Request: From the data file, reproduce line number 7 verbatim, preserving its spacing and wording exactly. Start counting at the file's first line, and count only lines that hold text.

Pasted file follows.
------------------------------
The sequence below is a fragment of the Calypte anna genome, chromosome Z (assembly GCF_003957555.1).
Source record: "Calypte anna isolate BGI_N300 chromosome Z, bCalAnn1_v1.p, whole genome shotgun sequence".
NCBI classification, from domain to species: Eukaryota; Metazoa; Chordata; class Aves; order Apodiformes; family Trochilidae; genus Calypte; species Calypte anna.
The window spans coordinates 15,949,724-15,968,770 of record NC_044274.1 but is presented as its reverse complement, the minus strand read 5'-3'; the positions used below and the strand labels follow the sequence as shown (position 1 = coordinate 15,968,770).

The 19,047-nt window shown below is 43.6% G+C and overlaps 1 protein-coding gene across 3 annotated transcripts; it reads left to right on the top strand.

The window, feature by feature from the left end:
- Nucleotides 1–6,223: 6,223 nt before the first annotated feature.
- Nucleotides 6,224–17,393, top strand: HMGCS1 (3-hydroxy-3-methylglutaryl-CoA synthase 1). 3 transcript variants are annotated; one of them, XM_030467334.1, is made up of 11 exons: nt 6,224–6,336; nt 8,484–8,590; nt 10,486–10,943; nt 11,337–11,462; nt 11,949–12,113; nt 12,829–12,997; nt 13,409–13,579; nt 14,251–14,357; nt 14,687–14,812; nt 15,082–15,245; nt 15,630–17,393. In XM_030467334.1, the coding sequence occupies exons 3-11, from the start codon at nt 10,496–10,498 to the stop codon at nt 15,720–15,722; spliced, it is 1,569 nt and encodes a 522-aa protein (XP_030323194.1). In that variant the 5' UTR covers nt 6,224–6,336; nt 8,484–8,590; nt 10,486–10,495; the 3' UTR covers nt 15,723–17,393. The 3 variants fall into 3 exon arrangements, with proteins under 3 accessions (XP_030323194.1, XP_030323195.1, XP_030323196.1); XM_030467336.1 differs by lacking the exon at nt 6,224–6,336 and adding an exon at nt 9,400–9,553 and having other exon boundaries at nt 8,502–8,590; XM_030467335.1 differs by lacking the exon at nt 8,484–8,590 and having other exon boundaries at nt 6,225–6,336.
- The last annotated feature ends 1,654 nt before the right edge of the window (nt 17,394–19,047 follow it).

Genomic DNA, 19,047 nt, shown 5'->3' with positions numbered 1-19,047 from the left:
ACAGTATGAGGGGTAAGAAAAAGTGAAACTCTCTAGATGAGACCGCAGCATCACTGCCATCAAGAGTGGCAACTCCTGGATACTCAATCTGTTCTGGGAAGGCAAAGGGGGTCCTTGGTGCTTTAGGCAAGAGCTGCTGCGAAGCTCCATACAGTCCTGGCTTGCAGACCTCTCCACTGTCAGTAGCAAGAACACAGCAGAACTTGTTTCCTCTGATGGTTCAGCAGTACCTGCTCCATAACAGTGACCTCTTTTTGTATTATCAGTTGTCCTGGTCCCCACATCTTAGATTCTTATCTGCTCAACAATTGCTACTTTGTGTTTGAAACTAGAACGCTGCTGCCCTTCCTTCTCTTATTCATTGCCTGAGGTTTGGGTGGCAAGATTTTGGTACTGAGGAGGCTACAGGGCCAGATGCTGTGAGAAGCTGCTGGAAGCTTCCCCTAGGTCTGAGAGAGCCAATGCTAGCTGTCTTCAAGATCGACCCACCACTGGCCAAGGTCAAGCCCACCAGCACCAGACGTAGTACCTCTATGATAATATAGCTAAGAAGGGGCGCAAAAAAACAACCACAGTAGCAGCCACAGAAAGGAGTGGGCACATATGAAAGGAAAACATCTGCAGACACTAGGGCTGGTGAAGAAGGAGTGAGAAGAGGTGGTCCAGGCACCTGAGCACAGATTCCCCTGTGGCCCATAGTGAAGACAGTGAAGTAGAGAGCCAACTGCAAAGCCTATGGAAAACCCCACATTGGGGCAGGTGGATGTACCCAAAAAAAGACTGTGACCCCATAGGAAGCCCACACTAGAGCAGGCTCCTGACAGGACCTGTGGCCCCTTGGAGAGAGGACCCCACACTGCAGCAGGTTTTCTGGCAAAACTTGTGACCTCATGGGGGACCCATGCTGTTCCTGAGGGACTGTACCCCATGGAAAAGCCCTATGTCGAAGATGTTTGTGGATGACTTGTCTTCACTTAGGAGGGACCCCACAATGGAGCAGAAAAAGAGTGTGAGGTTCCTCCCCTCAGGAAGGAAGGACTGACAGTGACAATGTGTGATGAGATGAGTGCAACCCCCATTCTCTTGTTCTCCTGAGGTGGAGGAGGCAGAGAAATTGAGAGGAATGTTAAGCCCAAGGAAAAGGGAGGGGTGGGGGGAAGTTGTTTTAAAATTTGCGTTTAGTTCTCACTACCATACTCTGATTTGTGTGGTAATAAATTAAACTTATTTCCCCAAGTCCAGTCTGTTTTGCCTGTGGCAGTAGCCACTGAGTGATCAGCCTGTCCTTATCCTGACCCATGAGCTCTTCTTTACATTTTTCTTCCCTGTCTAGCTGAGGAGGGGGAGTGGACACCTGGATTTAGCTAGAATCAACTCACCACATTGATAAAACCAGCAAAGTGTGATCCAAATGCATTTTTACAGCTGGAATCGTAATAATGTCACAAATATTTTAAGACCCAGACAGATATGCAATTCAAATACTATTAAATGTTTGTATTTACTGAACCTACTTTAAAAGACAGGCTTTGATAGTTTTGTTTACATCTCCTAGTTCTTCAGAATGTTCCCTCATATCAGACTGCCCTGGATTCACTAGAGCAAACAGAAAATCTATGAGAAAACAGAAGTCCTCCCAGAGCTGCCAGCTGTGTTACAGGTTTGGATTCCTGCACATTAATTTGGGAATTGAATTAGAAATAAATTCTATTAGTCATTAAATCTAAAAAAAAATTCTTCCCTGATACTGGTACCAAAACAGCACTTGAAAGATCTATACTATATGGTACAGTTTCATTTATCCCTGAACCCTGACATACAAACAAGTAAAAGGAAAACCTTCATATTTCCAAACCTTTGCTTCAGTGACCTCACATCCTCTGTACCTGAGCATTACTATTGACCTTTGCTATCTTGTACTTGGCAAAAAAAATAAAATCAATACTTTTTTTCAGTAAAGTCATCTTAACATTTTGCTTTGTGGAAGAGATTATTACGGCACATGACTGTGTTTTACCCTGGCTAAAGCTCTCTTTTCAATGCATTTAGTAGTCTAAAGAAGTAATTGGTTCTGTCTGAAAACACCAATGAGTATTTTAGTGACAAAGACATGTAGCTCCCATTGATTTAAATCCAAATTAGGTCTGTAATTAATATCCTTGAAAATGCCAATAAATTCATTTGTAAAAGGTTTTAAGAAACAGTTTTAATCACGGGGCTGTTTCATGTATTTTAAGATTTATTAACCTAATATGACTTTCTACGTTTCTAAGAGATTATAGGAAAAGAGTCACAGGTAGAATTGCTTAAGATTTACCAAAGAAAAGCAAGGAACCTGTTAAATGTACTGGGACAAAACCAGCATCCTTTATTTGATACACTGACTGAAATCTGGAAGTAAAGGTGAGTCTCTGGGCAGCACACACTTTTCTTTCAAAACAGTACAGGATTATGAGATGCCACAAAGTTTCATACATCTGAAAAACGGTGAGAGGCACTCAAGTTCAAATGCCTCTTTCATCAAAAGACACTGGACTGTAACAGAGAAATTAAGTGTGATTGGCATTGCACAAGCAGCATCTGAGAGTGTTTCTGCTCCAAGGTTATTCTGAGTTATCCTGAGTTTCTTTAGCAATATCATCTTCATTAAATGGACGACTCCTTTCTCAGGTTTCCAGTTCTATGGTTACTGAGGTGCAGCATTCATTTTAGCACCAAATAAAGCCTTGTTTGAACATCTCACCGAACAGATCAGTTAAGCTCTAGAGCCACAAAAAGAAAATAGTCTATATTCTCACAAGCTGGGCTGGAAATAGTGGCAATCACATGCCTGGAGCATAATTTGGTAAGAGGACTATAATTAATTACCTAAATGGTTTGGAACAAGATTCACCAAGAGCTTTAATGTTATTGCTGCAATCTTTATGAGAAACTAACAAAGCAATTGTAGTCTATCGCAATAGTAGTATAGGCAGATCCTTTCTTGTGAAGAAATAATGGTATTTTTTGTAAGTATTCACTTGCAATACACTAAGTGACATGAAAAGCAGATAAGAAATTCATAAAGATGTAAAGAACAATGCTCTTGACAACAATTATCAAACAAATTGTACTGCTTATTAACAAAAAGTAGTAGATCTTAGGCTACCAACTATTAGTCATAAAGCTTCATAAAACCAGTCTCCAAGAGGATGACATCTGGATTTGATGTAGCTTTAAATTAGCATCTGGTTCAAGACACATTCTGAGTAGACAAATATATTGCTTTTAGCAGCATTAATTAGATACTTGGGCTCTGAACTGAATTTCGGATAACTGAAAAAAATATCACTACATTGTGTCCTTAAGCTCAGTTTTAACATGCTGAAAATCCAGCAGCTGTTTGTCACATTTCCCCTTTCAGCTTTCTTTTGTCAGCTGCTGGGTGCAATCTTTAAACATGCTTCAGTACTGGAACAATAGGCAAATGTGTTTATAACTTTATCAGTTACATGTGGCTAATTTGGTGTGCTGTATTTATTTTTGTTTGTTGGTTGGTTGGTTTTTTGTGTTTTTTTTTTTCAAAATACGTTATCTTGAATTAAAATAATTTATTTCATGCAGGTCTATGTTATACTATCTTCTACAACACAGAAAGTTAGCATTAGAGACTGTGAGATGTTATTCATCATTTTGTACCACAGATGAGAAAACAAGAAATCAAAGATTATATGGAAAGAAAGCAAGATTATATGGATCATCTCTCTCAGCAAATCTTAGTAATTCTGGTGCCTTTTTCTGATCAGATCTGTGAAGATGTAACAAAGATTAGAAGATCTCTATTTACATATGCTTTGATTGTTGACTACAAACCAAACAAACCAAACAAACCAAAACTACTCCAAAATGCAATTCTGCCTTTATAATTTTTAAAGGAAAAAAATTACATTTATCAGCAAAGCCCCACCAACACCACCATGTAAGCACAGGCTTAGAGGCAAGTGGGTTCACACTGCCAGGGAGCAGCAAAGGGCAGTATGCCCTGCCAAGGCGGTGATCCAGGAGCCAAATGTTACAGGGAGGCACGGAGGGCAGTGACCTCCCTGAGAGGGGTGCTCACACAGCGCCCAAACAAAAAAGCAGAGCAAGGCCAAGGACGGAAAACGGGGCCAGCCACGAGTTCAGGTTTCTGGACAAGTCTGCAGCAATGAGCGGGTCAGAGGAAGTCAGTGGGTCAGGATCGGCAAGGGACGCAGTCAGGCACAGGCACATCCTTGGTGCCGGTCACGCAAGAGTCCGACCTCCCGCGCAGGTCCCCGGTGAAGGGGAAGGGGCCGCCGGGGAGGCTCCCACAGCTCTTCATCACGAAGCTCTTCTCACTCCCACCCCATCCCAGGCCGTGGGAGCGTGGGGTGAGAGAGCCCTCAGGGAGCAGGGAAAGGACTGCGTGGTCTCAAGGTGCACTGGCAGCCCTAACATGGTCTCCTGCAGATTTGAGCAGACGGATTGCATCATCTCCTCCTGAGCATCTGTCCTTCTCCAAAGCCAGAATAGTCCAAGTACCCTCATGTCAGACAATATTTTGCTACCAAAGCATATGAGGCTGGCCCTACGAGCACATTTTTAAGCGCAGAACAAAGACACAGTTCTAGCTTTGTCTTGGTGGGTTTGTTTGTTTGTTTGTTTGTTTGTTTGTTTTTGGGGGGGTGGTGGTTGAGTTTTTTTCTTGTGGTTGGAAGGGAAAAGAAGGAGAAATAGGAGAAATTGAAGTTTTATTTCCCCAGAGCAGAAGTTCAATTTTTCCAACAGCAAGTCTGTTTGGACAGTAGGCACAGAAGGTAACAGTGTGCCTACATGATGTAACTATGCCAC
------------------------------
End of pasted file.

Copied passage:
- Nucleotides 1–6,223: 6,223 nt before the first annotated feature.